The Federal Road Safety Corps (FRSC) has said that efforts are being made to place bars on some Lagos bridges to prevent indiscriminate parking of tankers and articulated vehicles.
Hyginus Omeje, the FRSC Lagos State Sector Commander, made this known in an interview with the News Agency of Nigeria (NAN) in Lagos on Monday.
A committee had been inaugurated to look into how owners of trucks and tankers could do their business without climbing bridges in the state-Mr Omeje
“We are working on how truck drivers can use the ground instead of climbing bridges in Lagos State to prevent accidents and gridlock.
“It has been proposed by the government that we can bar the bridges to prevent accidents and indiscriminate parking of trucks and tankers on the bridges,’’ he said.
The FRSC boss said that many of the tankers and trucks had been on the road for more than 25 years, saying that some of the vehicles could not withstand the load placed on them.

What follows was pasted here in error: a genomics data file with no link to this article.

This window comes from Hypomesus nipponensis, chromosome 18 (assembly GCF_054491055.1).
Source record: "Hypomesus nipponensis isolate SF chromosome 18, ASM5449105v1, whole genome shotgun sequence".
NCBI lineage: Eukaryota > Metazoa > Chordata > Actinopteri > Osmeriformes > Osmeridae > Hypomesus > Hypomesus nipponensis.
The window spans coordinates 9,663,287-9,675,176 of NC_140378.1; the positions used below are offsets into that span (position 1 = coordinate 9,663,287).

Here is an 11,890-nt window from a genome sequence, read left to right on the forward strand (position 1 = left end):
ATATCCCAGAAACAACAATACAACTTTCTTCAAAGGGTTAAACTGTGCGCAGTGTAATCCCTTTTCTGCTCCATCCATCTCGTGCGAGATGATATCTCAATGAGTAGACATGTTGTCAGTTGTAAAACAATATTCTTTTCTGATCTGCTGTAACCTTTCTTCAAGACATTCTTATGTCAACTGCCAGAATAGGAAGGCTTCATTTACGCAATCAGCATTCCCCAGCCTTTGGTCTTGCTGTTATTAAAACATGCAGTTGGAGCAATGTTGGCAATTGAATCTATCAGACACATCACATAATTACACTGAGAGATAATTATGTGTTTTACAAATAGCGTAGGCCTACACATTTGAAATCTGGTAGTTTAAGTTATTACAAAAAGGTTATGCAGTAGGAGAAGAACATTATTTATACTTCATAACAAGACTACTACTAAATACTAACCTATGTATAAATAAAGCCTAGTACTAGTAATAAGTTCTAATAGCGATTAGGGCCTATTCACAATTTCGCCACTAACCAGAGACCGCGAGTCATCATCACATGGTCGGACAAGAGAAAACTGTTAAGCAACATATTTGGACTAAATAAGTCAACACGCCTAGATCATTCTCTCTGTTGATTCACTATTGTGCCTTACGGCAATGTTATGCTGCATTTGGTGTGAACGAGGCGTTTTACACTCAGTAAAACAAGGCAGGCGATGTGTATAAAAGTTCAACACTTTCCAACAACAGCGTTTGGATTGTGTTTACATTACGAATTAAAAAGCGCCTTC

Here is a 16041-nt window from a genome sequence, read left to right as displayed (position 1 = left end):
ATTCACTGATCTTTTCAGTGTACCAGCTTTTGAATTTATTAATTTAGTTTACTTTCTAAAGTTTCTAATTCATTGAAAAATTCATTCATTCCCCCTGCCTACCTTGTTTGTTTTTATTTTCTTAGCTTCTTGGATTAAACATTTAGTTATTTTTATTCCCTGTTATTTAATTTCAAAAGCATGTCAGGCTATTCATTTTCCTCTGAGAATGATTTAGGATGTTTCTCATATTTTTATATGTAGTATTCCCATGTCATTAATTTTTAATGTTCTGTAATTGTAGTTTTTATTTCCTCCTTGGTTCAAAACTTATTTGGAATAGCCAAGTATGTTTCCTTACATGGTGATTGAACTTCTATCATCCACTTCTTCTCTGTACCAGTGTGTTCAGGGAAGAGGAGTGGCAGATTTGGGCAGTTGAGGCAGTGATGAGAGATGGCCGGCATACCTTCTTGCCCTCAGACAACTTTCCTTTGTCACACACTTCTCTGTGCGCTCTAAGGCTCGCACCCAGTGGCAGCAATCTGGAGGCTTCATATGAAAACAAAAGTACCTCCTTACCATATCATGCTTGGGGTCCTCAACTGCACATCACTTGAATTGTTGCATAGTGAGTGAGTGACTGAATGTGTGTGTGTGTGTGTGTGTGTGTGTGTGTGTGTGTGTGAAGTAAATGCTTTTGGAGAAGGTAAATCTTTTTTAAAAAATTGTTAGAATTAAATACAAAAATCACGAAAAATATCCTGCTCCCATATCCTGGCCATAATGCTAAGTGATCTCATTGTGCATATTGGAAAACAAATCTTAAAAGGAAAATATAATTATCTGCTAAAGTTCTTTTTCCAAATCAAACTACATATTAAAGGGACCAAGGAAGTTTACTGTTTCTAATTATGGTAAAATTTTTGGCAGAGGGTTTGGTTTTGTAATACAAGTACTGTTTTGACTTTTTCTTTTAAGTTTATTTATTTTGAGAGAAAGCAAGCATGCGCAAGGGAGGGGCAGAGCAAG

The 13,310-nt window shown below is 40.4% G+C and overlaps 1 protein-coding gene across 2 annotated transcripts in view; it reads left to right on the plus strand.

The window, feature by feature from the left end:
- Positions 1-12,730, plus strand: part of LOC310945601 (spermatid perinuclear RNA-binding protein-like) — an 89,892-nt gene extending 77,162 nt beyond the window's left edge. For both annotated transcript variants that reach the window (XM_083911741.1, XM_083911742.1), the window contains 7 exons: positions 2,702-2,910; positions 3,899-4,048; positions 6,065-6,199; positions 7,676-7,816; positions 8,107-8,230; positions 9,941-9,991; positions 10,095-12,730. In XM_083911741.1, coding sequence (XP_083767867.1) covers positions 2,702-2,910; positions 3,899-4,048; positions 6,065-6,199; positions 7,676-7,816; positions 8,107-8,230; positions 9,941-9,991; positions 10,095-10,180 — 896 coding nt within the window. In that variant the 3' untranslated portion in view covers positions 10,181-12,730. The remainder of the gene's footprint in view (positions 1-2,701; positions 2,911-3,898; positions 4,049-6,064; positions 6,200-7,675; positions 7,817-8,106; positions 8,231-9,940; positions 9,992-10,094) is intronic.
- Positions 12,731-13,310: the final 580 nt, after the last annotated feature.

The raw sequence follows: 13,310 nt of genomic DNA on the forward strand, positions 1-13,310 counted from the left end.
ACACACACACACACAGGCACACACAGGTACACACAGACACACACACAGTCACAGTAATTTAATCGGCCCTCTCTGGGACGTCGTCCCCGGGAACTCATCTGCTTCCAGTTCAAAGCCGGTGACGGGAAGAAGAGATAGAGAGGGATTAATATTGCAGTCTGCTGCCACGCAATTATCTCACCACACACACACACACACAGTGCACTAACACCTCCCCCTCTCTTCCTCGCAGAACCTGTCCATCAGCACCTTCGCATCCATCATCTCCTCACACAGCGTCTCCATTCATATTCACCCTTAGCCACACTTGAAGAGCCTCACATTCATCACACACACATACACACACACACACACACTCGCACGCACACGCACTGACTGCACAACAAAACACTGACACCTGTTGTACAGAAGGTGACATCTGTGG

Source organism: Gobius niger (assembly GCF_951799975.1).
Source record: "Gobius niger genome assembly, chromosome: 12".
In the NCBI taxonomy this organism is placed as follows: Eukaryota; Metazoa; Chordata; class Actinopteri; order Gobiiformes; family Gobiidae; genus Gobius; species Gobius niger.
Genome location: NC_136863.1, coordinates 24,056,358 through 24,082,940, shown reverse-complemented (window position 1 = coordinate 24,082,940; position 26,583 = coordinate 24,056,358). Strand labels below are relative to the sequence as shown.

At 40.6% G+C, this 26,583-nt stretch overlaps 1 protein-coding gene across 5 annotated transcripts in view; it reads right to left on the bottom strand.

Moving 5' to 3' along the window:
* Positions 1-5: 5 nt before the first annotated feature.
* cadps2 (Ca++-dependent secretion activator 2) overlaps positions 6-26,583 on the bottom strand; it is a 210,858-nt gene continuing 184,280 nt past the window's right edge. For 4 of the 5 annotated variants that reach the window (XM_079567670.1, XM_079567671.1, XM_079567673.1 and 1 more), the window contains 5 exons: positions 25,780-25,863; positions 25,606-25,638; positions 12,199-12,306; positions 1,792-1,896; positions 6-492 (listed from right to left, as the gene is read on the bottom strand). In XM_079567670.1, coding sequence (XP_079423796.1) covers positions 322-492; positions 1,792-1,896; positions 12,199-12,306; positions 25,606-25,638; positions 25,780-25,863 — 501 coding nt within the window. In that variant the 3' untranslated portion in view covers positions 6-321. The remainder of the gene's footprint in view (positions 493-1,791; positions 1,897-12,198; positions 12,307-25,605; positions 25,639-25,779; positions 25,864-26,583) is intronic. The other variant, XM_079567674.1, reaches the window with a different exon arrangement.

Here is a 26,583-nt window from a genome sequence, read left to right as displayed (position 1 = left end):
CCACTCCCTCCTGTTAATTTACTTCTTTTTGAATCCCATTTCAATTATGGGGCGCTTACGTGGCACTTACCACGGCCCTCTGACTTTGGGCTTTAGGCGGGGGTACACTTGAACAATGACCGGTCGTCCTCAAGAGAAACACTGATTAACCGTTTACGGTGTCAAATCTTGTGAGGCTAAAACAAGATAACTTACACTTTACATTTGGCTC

“Many of them break up on top of the bridges and cause traffic jam”.
‘’Many truck and tanker drivers deliberately park on the bridges on their way to Apapa Port and obstruct vehicular movement. All these acts will end soon. We are more concerned about the menace of gridlock on roads leading to Apapa Port.
“When these vehicles are stationary on the bridges for a long time, they have a negative impact, including deterioration, bridge-fatigue, damage or even collapse.
“Mr. Omeje said, the Ijora, Eko, Carter and Third Mainland bridges were expensive projects that cost huge capital to execute’’
The state government had mandated all owners of articulated trucks coming into Lagos to obtain the Ministry of Transportation’s Road Worthiness Certificate at any of the designated centres within 30 days.
The ultimatum on roadworthiness certificate followed the recent tragic tanker explosion on Otedola Bridge inward Ojodu Berger along Lagos-Ibadan Expressway.
Fuel tanker drivers were also directed to ply designated trailer routes – Apapa-Oworonshoki Expressway via Ogudu to Lagos-Ibadan Expressway.